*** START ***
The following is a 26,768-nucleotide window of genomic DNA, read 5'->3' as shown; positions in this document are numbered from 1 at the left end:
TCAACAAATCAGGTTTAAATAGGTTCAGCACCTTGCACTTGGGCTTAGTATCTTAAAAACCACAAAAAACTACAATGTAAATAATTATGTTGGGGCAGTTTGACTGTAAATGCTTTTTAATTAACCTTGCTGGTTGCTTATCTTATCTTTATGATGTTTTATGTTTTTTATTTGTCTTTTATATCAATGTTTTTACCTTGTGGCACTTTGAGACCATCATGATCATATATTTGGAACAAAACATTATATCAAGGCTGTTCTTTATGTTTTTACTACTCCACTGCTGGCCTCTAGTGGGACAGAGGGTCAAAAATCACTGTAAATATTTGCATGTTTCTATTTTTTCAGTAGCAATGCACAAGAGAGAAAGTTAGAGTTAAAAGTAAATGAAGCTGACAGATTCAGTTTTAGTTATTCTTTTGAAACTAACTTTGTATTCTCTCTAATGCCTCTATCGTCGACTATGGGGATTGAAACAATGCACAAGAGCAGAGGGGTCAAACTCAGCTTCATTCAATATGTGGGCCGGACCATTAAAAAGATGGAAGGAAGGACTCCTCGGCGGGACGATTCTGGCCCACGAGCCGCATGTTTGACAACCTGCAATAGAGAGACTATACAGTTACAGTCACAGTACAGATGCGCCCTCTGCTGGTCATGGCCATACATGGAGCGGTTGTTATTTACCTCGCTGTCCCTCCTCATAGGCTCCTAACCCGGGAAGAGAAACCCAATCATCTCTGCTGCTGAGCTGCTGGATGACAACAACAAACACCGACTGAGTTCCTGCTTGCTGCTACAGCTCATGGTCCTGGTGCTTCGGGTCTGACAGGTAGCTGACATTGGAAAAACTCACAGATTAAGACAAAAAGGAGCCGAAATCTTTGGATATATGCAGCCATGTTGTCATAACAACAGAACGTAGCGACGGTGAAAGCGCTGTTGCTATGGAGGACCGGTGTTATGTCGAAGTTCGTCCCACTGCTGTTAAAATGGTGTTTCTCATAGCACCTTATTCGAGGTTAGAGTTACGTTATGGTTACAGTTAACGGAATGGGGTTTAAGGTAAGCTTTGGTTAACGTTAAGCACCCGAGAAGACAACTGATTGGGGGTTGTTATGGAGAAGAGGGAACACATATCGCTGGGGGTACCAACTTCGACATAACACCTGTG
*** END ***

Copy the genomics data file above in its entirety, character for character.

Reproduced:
The following is a 26,768-nucleotide window of genomic DNA, read 5'->3' as shown; positions in this document are numbered from 1 at the left end:
TCAACAAATCAGGTTTAAATAGGTTCAGCACCTTGCACTTGGGCTTAGTATCTTAAAAACCACAAAAAACTACAATGTAAATAATTATGTTGGGGCAGTTTGACTGTAAATGCTTTTTAATTAACCTTGCTGGTTGCTTATCTTATCTTTATGATGTTTTATGTTTTTTATTTGTCTTTTATATCAATGTTTTTACCTTGTGGCACTTTGAGACCATCATGATCATATATTTGGAACAAAACATTATATCAAGGCTGTTCTTTATGTTTTTACTACTCCACTGCTGGCCTCTAGTGGGACAGAGGGTCAAAAATCACTGTAAATATTTGCATGTTTCTATTTTTTCAGTAGCAATGCACAAGAGAGAAAGTTAGAGTTAAAAGTAAATGAAGCTGACAGATTCAGTTTTAGTTATTCTTTTGAAACTAACTTTGTATTCTCTCTAATGCCTCTATCGTCGACTATGGGGATTGAAACAATGCACAAGAGCAGAGGGGTCAAACTCAGCTTCATTCAATATGTGGGCCGGACCATTAAAAAGATGGAAGGAAGGACTCCTCGGCGGGACGATTCTGGCCCACGAGCCGCATGTTTGACAACCTGCAATAGAGAGACTATACAGTTACAGTCACAGTACAGATGCGCCCTCTGCTGGTCATGGCCATACATGGAGCGGTTGTTATTTACCTCGCTGTCCCTCCTCATAGGCTCCTAACCCGGGAAGAGAAACCCAATCATCTCTGCTGCTGAGCTGCTGGATGACAACAACAAACACCGACTGAGTTCCTGCTTGCTGCTACAGCTCATGGTCCTGGTGCTTCGGGTCTGACAGGTAGCTGACATTGGAAAAACTCACAGATTAAGACAAAAAGGAGCCGAAATCTTTGGATATATGCAGCCATGTTGTCATAACAACAGAACGTAGCGACGGTGAAAGCGCTGTTGCTATGGAGGACCGGTGTTATGTCGAAGTTCGTCCCACTGCTGTTAAAATGGTGTTTCTCATAGCACCTTATTCGAGGTTAGAGTTACGTTATGGTTACAGTTAACGGAATGGGGTTTAAGGTAAGCTTTGGTTAACGTTAAGCACCCGAGAAGACAACTGATTGGGGGTTGTTATGGAGAAGAGGGAACACATATCGCTGGGGGTACCAACTTCGACATAACACCTGTG